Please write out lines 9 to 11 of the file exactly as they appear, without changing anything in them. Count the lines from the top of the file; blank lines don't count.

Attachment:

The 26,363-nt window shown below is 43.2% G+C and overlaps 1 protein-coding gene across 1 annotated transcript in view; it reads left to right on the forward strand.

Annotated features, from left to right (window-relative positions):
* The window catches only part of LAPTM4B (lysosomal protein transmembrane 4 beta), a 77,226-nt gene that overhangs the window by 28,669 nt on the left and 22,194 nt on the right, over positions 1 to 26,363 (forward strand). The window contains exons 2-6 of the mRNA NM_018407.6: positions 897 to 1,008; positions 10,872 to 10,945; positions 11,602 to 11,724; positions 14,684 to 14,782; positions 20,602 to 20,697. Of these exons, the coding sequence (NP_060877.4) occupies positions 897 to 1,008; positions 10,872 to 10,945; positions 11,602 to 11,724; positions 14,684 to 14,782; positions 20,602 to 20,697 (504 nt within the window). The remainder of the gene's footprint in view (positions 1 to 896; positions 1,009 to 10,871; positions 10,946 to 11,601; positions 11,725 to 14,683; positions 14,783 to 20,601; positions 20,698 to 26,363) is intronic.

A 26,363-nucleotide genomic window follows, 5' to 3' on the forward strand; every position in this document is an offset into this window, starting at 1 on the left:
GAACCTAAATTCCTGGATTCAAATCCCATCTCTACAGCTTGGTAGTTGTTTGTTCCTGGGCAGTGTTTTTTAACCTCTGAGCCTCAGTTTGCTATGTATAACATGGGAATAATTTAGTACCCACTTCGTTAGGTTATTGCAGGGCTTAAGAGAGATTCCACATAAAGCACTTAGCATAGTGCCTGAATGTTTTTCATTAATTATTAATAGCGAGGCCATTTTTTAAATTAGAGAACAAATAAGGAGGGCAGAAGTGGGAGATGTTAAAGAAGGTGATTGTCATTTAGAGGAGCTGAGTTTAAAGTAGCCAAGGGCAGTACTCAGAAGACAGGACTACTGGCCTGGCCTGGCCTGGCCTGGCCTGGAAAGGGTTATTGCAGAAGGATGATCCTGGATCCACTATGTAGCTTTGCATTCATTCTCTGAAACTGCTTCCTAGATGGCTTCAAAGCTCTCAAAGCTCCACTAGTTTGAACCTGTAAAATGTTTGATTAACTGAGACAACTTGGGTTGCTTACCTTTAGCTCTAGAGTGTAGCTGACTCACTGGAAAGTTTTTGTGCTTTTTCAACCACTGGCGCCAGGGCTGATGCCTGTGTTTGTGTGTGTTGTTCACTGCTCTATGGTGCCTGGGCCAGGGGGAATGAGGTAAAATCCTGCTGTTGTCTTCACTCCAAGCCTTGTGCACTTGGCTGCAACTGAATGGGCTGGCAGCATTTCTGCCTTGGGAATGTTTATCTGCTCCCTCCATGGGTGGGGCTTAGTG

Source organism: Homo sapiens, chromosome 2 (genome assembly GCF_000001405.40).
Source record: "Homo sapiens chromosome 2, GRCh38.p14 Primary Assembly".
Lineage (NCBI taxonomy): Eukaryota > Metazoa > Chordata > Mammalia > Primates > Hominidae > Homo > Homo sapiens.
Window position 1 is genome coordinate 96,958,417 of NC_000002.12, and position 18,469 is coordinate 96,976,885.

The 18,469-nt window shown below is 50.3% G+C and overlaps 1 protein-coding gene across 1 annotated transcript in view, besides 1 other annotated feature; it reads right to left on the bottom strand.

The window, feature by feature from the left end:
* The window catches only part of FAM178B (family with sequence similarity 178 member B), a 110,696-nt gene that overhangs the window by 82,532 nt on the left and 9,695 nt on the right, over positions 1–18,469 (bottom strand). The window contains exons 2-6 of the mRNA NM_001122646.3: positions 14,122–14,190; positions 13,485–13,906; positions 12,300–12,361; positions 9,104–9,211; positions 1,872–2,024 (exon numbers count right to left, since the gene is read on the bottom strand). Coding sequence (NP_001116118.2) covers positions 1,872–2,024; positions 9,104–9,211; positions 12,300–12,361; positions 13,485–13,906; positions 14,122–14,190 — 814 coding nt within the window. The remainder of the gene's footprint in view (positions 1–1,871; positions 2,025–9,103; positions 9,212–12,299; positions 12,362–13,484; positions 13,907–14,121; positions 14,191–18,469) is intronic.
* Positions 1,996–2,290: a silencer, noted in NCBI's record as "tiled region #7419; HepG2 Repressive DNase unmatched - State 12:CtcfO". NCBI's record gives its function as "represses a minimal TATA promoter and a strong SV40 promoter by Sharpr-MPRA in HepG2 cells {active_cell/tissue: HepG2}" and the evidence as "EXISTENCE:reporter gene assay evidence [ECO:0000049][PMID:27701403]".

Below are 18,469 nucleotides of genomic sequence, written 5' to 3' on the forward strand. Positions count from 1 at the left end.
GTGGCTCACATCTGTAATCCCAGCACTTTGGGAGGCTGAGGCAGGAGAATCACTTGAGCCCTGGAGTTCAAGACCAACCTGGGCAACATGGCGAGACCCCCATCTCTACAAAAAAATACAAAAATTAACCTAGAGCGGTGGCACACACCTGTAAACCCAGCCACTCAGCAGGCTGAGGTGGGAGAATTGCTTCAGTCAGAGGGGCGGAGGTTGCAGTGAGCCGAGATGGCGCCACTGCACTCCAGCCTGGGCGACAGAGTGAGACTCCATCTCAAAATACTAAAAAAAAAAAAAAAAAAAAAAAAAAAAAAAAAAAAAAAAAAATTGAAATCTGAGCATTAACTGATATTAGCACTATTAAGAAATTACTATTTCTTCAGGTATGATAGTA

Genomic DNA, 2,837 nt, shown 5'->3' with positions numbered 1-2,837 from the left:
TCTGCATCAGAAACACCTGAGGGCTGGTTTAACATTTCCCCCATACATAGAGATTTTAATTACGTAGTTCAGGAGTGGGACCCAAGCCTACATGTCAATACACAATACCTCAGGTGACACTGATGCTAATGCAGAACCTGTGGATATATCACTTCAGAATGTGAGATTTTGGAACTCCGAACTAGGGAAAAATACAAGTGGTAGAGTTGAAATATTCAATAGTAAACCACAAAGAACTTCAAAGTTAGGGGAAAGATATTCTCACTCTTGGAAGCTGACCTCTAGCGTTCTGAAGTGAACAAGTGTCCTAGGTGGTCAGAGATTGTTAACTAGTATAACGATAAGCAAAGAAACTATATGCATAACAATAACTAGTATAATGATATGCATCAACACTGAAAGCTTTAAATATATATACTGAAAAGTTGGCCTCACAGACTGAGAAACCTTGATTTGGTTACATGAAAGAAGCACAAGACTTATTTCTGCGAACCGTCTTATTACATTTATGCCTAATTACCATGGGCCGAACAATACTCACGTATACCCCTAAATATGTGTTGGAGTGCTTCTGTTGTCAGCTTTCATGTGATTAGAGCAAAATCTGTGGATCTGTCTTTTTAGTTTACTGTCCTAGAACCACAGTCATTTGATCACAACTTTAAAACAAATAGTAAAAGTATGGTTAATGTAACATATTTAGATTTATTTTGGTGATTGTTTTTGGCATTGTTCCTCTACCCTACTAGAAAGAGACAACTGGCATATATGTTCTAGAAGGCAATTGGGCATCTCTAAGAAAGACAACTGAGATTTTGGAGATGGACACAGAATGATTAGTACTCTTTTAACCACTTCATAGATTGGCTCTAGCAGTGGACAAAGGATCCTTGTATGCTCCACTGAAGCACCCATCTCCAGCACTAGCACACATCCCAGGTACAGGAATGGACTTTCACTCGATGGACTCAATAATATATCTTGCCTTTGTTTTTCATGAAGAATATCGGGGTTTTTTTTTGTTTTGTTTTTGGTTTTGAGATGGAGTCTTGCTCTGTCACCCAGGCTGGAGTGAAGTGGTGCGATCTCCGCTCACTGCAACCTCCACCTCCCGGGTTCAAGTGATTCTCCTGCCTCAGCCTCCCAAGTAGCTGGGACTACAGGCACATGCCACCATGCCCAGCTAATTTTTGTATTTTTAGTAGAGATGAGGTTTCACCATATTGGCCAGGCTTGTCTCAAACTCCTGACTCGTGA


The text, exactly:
Window position 1 is genome coordinate 96,958,417 of NC_000002.12, and position 18,469 is coordinate 96,976,885.

The 18,469-nt window shown below is 50.3% G+C and overlaps 1 protein-coding gene across 1 annotated transcript in view, besides 1 other annotated feature; it reads right to left on the bottom strand.

The window, feature by feature from the left end: